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Editorials - Random thoughts on metal, life, and whatever else we feel like talking about

Interactive as Hell - The Special Edition

by Sargon the Terrible


This is two rants in one, so you’ll get your money’s worth today kids. (What? I’m not getting paid for this?) Especially since you bought this rant in the limited edition digipack with the special interactive content. Just put the CD in your computer and play it, what? Well, your software must be old, just play the music. What? What do you mean it wont play?

Am I the only one tired of this? Every new CD from an established act (one with a known fan base) is released first in a ‘special edition’ digipack, usually with ‘special interactive content’. THEN we get the regular ‘edition’ later on, and maybe a ‘re-issue’ with bonus tracks several years down the line. I blame Hollywood for this. Once upon a time record companies put out albums, period. But the age of DVD showed them what they were missing out on. With even crappy movies being released on ‘Special Edition DVD’ (doesn’t there have to be a normal edition before you can have a ‘Special Edition’?) Record labels saw how stupid they were being, and now we have this crap on CDs too. The metal community, with its denizens accustomed to mail-order and fanatic band loyalties, has proven an especially rich vein for mining of this sort.

Bad enough we have three or four different versions of each album; what with euro release, US version, and often a Japanese edition as well, all with different bonus tracks. Now we have successive releases of the same album all in one market. Example: Dimmu Borgir released "Enthrone Darkness Triumphant" in 1997, then a re-issue was done by Nuclear Blast in 2001, okay. Now there is a "Premium Edition" supposedly with new bonus material. That’s three releases in 6 years, a bit much in my opinion.

And let’s talk about these bonus tracks, hmm? If they are released with the original album and are just tracks recorded during the sessions and not put on the regular release of the CD, they usually aren’t that bad. (Though there is usually a reason why they aren’t on the main track list – they suck.) But the adding of ‘bonus tracks’ that are really just demo recordings, early versions, or cover songs, all with lousy sound quality and nothing to do with the album as a whole is pointless. It is just an attempt to make the package sound worth getting even if you already have the album, which it isn’t. Bonus tracks are rarely worth the money.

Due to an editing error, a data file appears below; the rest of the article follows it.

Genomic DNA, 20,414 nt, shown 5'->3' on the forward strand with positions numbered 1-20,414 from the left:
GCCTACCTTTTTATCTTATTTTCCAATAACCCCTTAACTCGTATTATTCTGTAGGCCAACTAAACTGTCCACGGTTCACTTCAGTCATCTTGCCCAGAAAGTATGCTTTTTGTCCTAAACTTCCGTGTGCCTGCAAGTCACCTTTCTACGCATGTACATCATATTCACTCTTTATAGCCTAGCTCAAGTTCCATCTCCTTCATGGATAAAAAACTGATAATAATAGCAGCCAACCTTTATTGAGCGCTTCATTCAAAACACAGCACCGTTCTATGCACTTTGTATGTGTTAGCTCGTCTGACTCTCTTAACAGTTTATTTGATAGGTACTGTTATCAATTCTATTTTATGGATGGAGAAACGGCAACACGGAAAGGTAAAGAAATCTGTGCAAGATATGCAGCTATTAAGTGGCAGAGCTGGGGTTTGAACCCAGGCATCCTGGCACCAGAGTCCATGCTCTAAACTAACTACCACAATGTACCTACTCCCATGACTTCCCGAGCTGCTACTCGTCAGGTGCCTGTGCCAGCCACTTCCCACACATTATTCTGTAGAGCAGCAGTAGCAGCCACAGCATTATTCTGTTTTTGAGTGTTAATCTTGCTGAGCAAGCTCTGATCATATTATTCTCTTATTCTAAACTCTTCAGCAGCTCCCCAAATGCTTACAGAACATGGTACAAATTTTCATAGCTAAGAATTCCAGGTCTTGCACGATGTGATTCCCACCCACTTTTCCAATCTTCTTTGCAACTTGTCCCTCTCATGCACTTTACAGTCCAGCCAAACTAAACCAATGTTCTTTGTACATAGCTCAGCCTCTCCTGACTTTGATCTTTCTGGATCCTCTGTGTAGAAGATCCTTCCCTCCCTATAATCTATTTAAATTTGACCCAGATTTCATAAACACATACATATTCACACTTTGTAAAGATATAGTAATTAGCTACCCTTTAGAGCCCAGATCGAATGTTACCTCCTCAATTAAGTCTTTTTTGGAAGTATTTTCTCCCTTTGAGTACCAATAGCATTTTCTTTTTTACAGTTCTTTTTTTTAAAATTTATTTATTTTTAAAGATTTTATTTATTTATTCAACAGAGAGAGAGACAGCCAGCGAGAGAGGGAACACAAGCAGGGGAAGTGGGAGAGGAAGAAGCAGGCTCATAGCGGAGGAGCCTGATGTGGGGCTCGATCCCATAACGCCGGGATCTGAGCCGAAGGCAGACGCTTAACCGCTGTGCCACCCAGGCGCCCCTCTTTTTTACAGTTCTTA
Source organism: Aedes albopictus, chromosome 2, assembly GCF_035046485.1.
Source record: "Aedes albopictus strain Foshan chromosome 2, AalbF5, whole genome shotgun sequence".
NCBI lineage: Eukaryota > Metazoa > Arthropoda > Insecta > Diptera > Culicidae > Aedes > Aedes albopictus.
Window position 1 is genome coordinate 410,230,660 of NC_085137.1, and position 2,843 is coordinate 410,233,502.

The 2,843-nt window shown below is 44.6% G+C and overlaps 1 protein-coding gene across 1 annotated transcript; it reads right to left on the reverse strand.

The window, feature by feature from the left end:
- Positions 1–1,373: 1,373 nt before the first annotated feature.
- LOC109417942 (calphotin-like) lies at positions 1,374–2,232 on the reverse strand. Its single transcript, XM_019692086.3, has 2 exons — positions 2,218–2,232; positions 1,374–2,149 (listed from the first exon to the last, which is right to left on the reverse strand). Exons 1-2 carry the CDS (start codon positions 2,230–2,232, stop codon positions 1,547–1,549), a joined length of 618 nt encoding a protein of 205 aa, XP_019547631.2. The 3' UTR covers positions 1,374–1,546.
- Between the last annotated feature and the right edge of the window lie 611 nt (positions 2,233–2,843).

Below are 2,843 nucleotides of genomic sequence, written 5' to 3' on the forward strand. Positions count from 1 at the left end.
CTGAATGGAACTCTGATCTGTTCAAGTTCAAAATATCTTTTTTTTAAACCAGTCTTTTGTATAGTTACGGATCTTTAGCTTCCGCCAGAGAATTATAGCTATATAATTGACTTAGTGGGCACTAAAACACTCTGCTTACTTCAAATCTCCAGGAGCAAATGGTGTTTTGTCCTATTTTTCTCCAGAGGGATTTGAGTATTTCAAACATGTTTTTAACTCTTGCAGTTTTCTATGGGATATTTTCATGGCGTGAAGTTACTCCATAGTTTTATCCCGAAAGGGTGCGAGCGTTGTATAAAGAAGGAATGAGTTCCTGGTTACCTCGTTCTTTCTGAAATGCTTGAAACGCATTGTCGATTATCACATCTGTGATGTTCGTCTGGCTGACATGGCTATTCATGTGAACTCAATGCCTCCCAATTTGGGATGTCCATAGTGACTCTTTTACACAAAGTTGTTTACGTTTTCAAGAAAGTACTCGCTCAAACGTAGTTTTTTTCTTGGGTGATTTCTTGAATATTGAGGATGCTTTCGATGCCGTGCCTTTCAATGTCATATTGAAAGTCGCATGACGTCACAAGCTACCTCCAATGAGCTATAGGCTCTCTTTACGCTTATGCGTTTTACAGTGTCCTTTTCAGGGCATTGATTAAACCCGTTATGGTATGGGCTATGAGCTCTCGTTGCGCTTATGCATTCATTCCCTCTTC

Digipacks. Why are all these ‘special editions’ in digipacks? It sounds cool, doesn’t it? "SPECIAL EDITION-4 BONUS TRACKS-DIGIPACK ONLY". Only no one says that digipack means ‘cardboard’. Digipacks allow the band more freedom with their layout and design of the CD package that a jewel case. They also provide all the durability of a comic book, or a cassingle. "Digipack Edition" sounds cool, but what it means is ‘the same album in a cardboard flap for the same price’. Ahhhh, but you see, digipacks are cheaper to produce than jewel cases, and a short run of a ‘Special Edition’ in a digipack – especially of a CD from a band with proven fans who will buy them as soon as they are out – puts more money in the label’s pocket faster. It’s all about the long green, folks. Some smaller labels are run by real fans who really care about what they do: Dark Symphonies, Sentinel Steel, Miskatonic Foundation, and The End are a few. Other labels seem only to care about how deep in your pocket they can cram their greedy little hands.

It’s insulting to be asked to lay out $14 (plus shipping!) for a product that only costs about 25 cents to manufacture. If most of the profit was going into the band’s pockets I wouldn’t mind so much, but I know the labels eat most of it. Even the big bands barely make enough to live on, and most have other jobs they have to keep to pay the rent. Everybody wonders why Seasons of the Wolf aren’t signed to a label: maybe they don’t want to sign. They sell their CDs through their own website, and whatever they make off it, they can keep. I bet they do OK.

Which brings me to what I actually started out to rave about: interactive content. I don’t mind getting a CD with video tracks on it, it’s kind of cool. But I hate how often it renders the CD unlistenable on my DVD-ROM drive. I know I’m not the only one who listens to most of my music on my computer – mostly because it has better speakers than my stereo – and a lot of these ‘interactive’ CDs are anything but. You put them in and nothing happens. You can play the videos from the drive, but there isn’t a button that says ‘play the damned CD!’ Let’s list off some recent ones that are essentially unplayable on a computer drive: Arch Enemy "Wages of Sin", Kamelot’s "Epica", Runemagick’s "Requiem of the Apocalypse", Black Steel’s "Destructor". I could go on, but you get the idea. I’m sure these labels think if the software prevents the album from being played on a computer that it’s just one more obstacle in the way of file-sharing, but the truth is, it just pisses me off. Put the videos on a separate CD if you want, but otherwise ditch them, I don’t want them that bad.

In this age of CD burners and Kazaa record labels had better stop thinking they can keep gouging. I’ll support acts I believe in and want to stay around, but I object to being screwed. I’m glad to see CD prices are slowly being dragged down, but sad to know the first belts to be tightened won’t be at the labels, but in the recording studio.





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